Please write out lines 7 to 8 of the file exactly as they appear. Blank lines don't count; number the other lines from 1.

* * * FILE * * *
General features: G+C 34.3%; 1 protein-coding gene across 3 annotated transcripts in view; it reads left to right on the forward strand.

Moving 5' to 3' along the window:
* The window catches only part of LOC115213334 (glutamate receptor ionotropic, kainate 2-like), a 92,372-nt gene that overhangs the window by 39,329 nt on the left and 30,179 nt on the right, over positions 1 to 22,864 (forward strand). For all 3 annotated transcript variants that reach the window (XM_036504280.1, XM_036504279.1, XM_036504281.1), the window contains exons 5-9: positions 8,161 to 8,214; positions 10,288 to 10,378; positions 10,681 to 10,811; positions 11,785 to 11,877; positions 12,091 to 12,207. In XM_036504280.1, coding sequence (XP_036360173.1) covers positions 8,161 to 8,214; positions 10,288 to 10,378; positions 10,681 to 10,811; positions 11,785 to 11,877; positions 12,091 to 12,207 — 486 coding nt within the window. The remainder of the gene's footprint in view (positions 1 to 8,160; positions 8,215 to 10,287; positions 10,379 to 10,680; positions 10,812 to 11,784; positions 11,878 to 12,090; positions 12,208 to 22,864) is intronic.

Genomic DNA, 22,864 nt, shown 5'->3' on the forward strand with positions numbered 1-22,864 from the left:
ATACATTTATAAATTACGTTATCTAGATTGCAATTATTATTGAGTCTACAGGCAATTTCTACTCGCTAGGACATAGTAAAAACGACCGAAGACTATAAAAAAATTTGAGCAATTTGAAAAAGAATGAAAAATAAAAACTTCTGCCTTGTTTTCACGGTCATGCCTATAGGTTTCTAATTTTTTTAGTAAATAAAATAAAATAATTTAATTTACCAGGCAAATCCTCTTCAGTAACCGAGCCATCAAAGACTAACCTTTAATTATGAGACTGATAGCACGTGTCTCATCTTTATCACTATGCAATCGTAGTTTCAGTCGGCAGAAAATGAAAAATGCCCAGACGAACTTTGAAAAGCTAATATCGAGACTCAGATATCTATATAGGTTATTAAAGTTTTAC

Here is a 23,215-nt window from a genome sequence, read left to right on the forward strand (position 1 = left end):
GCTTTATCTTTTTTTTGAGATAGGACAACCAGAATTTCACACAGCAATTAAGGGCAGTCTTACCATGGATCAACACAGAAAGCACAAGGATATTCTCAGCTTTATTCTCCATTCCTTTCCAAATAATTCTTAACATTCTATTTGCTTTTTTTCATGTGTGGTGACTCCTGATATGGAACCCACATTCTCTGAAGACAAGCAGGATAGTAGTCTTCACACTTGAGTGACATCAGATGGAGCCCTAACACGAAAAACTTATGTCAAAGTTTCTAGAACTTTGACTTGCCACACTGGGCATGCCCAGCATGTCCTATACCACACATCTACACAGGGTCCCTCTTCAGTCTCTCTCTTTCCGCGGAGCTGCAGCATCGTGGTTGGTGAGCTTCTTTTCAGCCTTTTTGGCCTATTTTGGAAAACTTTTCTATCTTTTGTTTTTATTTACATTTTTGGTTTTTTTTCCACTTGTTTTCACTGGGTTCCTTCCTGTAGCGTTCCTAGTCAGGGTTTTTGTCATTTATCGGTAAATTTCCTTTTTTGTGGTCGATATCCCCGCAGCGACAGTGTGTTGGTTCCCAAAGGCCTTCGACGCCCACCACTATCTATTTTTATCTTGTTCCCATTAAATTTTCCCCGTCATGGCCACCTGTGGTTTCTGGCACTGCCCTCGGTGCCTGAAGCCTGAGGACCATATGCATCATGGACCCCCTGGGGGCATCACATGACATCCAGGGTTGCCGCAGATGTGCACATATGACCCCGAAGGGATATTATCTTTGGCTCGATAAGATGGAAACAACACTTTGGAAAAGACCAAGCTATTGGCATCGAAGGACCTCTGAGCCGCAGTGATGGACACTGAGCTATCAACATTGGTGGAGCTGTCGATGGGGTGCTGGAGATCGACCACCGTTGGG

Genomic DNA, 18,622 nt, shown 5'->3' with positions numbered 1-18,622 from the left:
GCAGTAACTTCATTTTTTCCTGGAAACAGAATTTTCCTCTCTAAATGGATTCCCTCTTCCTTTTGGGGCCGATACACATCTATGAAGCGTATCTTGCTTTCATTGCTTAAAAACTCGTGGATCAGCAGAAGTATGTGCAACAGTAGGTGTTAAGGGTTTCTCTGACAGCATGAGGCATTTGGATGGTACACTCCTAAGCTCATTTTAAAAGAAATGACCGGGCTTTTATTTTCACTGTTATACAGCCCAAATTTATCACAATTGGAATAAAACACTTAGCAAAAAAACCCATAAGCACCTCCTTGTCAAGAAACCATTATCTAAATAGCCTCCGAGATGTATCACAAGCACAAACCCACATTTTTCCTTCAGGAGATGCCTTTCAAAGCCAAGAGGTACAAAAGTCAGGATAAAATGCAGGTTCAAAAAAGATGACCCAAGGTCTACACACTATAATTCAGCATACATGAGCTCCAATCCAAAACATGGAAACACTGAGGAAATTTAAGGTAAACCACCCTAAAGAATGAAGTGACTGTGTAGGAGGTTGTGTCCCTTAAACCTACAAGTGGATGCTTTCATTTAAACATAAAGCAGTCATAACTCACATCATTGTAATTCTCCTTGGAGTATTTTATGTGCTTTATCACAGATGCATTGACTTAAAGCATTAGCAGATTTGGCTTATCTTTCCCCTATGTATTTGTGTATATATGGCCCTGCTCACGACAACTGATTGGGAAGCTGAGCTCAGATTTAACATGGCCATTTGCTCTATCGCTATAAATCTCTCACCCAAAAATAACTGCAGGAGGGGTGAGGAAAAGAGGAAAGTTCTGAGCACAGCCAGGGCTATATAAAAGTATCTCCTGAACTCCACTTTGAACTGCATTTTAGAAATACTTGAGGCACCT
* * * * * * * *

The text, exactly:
GCTTTATCTTTTTTTTGAGATAGGACAACCAGAATTTCACACAGCAATTAAGGGCAGTCTTACCATGGATCAACACAGAAAGCACAAGGATATTCTCAGCTTTATTCTCCATTCCTTTCCAAATAATTCTTAACATTCTATTTGCTTTTTTTCATGTGTGGTGACTCCTGATATGGAACCCACATTCTCTGAAGACAAGCAGGATAGTAGTCTTCACACTTGAGTGACATCAGATGGAGCCCTAACACGAAAAACTTATGTCAAAGTTTCTAGAACTTTGACTTGCCACACTGGGCATGCCCAGCATGTCCTATACCACACATCTACACAGGGTCCCTCTTCAGTCTCTCTCTTTCCGCGGAGCTGCAGCATCGTGGTTGGTGAGCTTCTTTTCAGCCTTTTTGGCCTATTTTGGAAAACTTTTCTATCTTTTGTTTTTATTTACATTTTTGGTTTTTTTTCCACTTGTTTTCACTGGGTTCCTTCCTGTAGCGTTCCTAGTCAGGGTTTTTGTCATTTATCGGTAAATTTCCTTTTTTGTGGTCGATATCCCCGCAGCGACAGTGTGTTGGTTCCCAAAGGCCTTCGACGCCCACCACTATCTATTTTTATCTTGTTCCCATTAAATTTTCCCCGTCATGGCCACCTGTGGTTTCTGGCACTGCCCTCGGTGCCTGAAGCCTGAGGACCATATGCATCATGGACCCCCTGGGGGCATCACATGACATCCAGGGTTGCCGCAGATGTGCACATATGACCCCGAAGGGATATTATCTTTGGCTCGATAAGATGGAAACAACACTTTGGAAAAGACCAAGCTATTGGCATCGAAGGACCTCTGAGCCGCAGTGATGGACACTGAGCTATCAACATTGGTGGAGCTGTCGATGGGGTGCTGGAGATCGACCACCGTTGGG

Genomic DNA, 18,622 nt, shown 5'->3' with positions numbered 1-18,622 from the left: